Mary Pipher has a radical idea: that you can age with joy.
A clinical psychologist and cultural anthropologist out of Lincoln, Neb., Pipher is perhaps best known for her 1994 book, a guide to girldom called Reviving Ophelia: Saving The Selves of Adolescent Girls.
She’s now doing the same for her own demographic in the latest of her 10 books, Women Rowing North: Navigating Life’s Currents and Flourishing As We Age, published out this week.
Think of Women Rowing North as a GPS for navigating your later years. And while Pipher, 72, says she wrote it specifically for women crossing from middle age to old age, there is much in the book that is useful for any of us.
Women face a lot as they get older: harmful cultural stereotypes, ageism, misogyny, to name a few. But Pipher urges us to remember we have the capacity to make it a better journey.
“Women in their sixties and early seventies are crossing a border,” she writes. “And everything interesting happens at a border.”
Here are the five important insights from her book that may help you navigate your own journey through getting older.
1. See the most of what you have in front of you
“Attitude may not be everything, but it is almost everything,” Pipher writes.
We don’t always have control as we age, she reminds us, but we do have choices over how we deal with it.
Yes, it is the timeless half-full look at our existence, that is not about settling for less, but about seeing the most in what you have in front of you.
“Happiness,” Pipher says, “depends on how we deal with what we are given.”
Books, book groups, travel tour groups, writing, grandchildren, friendships, and family can all be assets to cultivate so that we survive the hard times better.
“Friends are emotional health insurance policies,” she writes, and female friends are the best return on investment for women, helping to define us.
2. To fight despair, take action
Our bodies wear out. We have afflictions, heartbreak, hardships, physical, emotional and mental exhaustion from the realities of aging such as caretaking, grief, and unwanted limitations.
One paradox, Pipher notes, is that at times those who have a terminal illness may see their post-diagnosis lives as particularly joyful.
“Pain drives us deeper and makes us kinder,” Pipher writes. “It also toughens us up.”
“Part of what allows us to deeply appreciate our lives and savor our time is our past despair,” Pipher writes.
Never diminishing or abolishing the negative, Pipher advises instead to do a “subject change” in order to shift into positivity.
Volunteering, activism, even taking care of grandchildren can offer purpose and dilute the taint of despair. “Especially when we act together, we can create power out of thin air. “
Acknowledging “our goals can be greater than our energy levels,” Pipher writes, our desire for action should not be seen as another burden.
“None of us has the responsibility to singlehandedly save the world, but we can all do our best under the circumstances,” Pipher writes.
3. Reframe the narrative
So many of us know people who tell the same old, same old sad stories, rooted in tragedy, loss and pain. Husbands die, children move away, get angry, disconnect, relationships with friends end, illness or isolation are the new realities.
Yes, these stories can all be very true and an accurate account of our existence. But is it the only story?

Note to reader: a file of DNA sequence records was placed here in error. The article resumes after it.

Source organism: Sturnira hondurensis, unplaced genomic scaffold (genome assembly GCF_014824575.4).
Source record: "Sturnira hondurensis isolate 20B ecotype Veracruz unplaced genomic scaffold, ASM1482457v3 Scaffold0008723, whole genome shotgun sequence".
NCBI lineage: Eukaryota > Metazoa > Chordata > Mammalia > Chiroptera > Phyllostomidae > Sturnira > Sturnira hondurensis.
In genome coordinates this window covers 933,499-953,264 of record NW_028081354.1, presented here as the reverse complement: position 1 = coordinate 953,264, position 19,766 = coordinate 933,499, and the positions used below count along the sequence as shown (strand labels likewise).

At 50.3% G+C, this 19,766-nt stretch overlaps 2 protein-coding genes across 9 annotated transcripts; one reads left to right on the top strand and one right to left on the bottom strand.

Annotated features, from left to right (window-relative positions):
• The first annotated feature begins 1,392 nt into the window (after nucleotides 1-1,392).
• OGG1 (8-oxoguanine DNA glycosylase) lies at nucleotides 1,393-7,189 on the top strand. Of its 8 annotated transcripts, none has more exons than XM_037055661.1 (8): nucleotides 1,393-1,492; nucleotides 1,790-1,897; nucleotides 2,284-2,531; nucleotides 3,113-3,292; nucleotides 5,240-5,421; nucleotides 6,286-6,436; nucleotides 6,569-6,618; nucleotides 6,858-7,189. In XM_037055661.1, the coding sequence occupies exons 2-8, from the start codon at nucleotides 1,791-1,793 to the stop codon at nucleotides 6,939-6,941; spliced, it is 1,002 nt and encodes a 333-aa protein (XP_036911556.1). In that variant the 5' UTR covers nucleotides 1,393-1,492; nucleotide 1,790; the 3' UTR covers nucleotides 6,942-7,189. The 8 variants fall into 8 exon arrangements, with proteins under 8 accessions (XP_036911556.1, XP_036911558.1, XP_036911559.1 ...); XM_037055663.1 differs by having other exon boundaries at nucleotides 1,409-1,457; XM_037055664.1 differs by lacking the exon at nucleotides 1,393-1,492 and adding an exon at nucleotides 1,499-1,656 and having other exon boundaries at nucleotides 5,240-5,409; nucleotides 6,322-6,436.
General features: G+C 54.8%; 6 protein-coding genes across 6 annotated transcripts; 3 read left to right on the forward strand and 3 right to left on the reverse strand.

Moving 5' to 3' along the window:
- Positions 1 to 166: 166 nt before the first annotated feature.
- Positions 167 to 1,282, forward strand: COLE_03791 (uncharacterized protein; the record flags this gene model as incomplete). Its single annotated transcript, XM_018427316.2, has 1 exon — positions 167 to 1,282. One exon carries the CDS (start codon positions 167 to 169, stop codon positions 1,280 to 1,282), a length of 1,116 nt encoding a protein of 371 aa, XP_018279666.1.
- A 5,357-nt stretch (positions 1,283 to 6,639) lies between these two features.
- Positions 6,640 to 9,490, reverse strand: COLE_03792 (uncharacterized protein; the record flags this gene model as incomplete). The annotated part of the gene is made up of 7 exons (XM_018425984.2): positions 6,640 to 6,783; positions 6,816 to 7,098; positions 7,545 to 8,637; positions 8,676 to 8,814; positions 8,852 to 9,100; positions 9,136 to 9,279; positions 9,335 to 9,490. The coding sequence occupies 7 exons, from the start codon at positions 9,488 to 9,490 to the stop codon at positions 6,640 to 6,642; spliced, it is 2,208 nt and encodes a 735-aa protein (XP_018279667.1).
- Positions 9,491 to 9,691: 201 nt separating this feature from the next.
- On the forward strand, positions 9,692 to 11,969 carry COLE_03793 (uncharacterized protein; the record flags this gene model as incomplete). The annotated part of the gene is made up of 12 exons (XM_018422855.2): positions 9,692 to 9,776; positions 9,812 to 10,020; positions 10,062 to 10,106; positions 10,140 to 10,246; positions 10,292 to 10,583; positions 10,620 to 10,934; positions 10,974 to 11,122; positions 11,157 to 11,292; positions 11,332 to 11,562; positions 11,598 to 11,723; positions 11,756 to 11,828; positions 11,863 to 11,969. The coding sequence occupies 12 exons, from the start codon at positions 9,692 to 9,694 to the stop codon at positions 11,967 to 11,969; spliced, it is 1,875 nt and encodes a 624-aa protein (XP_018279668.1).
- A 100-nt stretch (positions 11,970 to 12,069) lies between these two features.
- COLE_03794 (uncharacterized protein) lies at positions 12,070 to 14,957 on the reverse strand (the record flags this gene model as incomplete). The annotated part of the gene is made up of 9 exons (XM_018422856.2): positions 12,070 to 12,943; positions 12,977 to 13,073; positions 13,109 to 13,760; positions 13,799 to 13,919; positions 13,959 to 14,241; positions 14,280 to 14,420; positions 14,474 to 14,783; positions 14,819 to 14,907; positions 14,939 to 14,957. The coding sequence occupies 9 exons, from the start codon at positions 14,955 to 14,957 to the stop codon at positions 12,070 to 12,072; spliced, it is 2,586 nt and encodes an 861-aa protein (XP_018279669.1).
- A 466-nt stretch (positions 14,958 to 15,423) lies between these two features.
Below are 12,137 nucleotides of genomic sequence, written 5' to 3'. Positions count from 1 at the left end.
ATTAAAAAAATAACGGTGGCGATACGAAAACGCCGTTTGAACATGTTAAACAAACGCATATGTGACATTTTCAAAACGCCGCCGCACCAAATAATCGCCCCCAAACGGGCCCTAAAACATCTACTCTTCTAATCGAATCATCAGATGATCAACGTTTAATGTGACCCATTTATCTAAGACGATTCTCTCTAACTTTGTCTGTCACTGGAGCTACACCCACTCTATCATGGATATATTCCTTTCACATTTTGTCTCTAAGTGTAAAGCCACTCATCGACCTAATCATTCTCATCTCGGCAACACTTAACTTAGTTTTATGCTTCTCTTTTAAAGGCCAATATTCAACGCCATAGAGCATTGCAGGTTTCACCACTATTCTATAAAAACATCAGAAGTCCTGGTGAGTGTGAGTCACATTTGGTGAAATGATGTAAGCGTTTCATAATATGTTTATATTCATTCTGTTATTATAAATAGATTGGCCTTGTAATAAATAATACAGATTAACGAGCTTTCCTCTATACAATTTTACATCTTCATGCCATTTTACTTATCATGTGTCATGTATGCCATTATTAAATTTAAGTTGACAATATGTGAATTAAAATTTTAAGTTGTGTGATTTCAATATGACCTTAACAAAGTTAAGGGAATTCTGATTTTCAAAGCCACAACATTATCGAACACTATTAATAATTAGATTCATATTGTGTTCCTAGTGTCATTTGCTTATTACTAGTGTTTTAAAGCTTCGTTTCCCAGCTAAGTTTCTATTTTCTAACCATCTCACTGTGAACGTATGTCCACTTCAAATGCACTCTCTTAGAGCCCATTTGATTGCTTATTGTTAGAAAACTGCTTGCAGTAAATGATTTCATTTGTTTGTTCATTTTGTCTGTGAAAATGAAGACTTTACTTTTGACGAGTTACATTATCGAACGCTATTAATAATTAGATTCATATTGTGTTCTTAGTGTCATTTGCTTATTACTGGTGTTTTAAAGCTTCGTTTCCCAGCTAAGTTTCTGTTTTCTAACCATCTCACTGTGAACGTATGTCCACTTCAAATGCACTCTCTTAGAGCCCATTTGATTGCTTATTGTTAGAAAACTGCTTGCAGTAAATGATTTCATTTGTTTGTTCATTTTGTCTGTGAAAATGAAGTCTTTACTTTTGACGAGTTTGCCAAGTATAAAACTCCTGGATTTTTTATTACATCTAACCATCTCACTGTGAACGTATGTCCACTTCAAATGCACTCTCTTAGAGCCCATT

Instead, we can “train ourselves to think in stories that allow us to flourish,” Pipher writes.
The true story of hardship and obstacles can be re-told as a story of resilience and of lessons learned, a way to reshape ourselves.
“Grant ourselves mercy,” Pipher writes.
And while we are reframing our own stories, we can also reframe the story of aging that society enforces and that minimizes everyone of a certain age.
“We can take responsibility for educating other people about the negative stereotypes and the reality of our lives,’ Pipher says.
4. View death with less fear
The older we get, the more we deal with death. A death positive movement is making hospice more accessible and accepted as is the idea of telling the whole truth to patients who are dying, keeping them informed of what is happening to them.
More people speak about and prepare openly for the end of life. While every death is sudden, it doesn’t have to be feared for ourselves or for those we love.
“Losing a loved one is rather like being in a bad storm, often we discover surprising reserves of strength and courage,” Pipher writes.
This is not to say we shall not mourn each loss on our own timeline and at our own pace, but as we will each face dying, we do not have to look at it with fear.
5. Forgive yourself
As we age, we gain perspective, hopefully a forgiving one of ourselves. It is not about denial, but it is about honesty.
You can be more self-aware and become more authentic as you grow older. She advises to say no when it serves you and to “say yes to your own needs” when you can.
Keeping a “circle of kin strong and vital” while maintaining partnerships and friendships that allow you to be your true self will help you appreciate who you are in the greater world, allowing others the chance to shine as well.
Pipher writes, “We need to sort out what we truly desire and then go for it.”
Read Next: The fear of happiness
Cherophobia comes from the Greek word “Chairo,” which means “I rejoice.” With the suffix, the literal translation becomes a fear of rejoicing or happiness. Cherophobia isn’t listed in the most recent Diagnostic and Statistical Manual of Mental Disorders (DSM-5), but is classified by mental health professionals as a form of anxiety.
Symptoms include dreading social gatherings, rejecting promising work or life opportunities, believing that showing happiness makes you a bad person, and refusing to join your friends for fun activities.